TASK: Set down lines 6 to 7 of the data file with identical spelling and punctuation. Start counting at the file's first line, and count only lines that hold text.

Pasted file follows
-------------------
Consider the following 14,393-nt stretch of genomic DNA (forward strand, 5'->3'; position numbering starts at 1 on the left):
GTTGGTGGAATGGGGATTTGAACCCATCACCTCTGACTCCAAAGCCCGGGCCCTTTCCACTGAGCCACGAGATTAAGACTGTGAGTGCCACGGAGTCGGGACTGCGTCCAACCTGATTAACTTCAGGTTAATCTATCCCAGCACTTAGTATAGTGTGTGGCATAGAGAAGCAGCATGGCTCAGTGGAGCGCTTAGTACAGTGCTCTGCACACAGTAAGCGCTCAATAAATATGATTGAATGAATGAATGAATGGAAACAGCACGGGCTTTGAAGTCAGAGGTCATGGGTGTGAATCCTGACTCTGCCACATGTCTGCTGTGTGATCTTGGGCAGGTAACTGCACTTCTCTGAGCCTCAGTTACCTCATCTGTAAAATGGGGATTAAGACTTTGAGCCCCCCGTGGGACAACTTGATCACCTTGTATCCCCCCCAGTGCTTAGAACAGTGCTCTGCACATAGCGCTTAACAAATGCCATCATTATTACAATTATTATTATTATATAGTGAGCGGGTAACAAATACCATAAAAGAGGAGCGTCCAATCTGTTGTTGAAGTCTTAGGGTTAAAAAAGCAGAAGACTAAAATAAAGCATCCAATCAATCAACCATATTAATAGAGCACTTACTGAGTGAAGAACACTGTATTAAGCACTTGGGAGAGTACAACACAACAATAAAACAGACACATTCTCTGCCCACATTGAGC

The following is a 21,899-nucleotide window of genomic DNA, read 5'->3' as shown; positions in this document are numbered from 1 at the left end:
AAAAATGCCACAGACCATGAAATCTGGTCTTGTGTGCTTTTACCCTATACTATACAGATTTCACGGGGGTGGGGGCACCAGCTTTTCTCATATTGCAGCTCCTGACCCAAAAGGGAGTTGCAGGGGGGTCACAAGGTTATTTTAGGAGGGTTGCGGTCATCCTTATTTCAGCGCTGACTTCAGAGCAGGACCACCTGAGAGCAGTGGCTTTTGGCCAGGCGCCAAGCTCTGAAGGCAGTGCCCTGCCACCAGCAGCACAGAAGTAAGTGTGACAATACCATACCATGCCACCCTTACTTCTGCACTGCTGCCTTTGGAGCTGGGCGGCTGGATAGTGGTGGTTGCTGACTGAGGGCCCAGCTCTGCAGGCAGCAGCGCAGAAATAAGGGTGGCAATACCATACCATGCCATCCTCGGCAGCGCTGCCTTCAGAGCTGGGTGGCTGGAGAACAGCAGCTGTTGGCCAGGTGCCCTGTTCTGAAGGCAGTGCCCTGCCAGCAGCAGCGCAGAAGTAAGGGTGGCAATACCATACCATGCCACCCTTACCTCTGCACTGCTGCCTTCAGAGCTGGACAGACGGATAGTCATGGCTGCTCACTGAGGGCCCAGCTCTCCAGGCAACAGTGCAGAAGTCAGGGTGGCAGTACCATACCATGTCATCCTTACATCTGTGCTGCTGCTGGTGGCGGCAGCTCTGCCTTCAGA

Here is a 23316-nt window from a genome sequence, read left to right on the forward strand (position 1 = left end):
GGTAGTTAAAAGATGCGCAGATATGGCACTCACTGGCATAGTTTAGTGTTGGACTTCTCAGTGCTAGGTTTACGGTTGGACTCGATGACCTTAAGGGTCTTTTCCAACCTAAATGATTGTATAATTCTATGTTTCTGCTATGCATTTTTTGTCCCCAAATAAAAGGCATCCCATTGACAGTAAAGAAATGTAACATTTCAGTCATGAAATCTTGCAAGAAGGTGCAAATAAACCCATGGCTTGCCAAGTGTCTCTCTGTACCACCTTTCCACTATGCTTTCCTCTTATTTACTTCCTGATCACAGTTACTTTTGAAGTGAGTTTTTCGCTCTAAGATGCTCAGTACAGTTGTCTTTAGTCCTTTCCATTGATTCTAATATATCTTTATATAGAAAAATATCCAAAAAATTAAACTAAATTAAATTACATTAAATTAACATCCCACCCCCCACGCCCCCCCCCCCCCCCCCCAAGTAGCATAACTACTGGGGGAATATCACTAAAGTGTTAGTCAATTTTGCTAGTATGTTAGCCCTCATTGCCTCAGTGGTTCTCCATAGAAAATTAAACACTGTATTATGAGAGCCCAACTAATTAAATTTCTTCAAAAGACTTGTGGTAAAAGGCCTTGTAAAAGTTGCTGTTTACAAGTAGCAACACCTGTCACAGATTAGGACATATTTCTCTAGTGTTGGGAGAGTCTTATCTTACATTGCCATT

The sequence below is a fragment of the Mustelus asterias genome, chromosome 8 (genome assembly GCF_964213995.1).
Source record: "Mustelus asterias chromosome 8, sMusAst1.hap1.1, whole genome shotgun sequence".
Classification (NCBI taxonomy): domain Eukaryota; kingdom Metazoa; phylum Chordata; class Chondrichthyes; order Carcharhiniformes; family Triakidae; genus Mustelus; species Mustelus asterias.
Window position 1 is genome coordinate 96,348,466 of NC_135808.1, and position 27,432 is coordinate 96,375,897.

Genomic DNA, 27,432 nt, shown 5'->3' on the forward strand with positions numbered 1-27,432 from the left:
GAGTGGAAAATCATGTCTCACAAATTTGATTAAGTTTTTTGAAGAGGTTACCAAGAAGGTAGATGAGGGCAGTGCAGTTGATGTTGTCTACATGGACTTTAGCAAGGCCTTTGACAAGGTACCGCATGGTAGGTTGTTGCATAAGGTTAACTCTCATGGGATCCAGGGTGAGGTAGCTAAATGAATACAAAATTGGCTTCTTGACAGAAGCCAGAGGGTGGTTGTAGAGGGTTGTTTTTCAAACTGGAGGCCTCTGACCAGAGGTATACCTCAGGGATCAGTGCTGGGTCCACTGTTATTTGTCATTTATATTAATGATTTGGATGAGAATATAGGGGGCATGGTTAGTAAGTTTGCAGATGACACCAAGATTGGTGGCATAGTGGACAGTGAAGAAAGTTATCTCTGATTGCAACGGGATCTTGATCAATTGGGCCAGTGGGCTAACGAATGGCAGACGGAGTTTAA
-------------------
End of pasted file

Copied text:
GGTAGTTAAAAGATGCGCAGATATGGCACTCACTGGCATAGTTTAGTGTTGGACTTCTCAGTGCTAGGTTTACGGTTGGACTCGATGACCTTAAGGGTCTTTTCCAACCTAAATGATTGTATAATTCTATGTTTCTGCTATGCATTTTTTGTCCCCAAATAAAAGGCATCCCATTGACAGTAAAGAAATGTAACATTTCAGTCATGAAATCTTGCAAGAAGGTGCAAATAAACCCATGGCTTGCCAAGTGTCTCTCTGTACCACCTTTCCACTATGCTTTCCTCTTATTTACTTCCTGATCACAGTTACTTTTGAAGTGAGTTTTTCGCTCTAAGATGCTCAGTACAGTTGTCTTTAGTCCTTTCCATTGATTCTAATATATCTTTATATAGAAAAATATCCAAAAAATTAAACTAAATTAAATTACATTAAATTAACATCCCACCCCCCACGCCCCCCCCCCCCCCCCCCAAGTAGCATAACTACTGGGGGAATATCACTAAAGTGTTAGTCAATTTTGCTAGTATGTTAGCCCTCATTGCCTCAGTGGTTCTCCATAGAAAATTAAACACTGTATTATGAGAGCCCAACTAATTAAATTTCTTCAAAAGACTTGTGGTAAAAGGCCTTGTAAAAGTTGCTGTTTACAAGTAGCAACACCTGTCACAGATTAGGACATATTTCTCTAGTGTTGGGAGAGTCTTATCTTACATTGCCATT

The sequence below is a fragment of the Mustelus asterias genome, chromosome 8 (genome assembly GCF_964213995.1).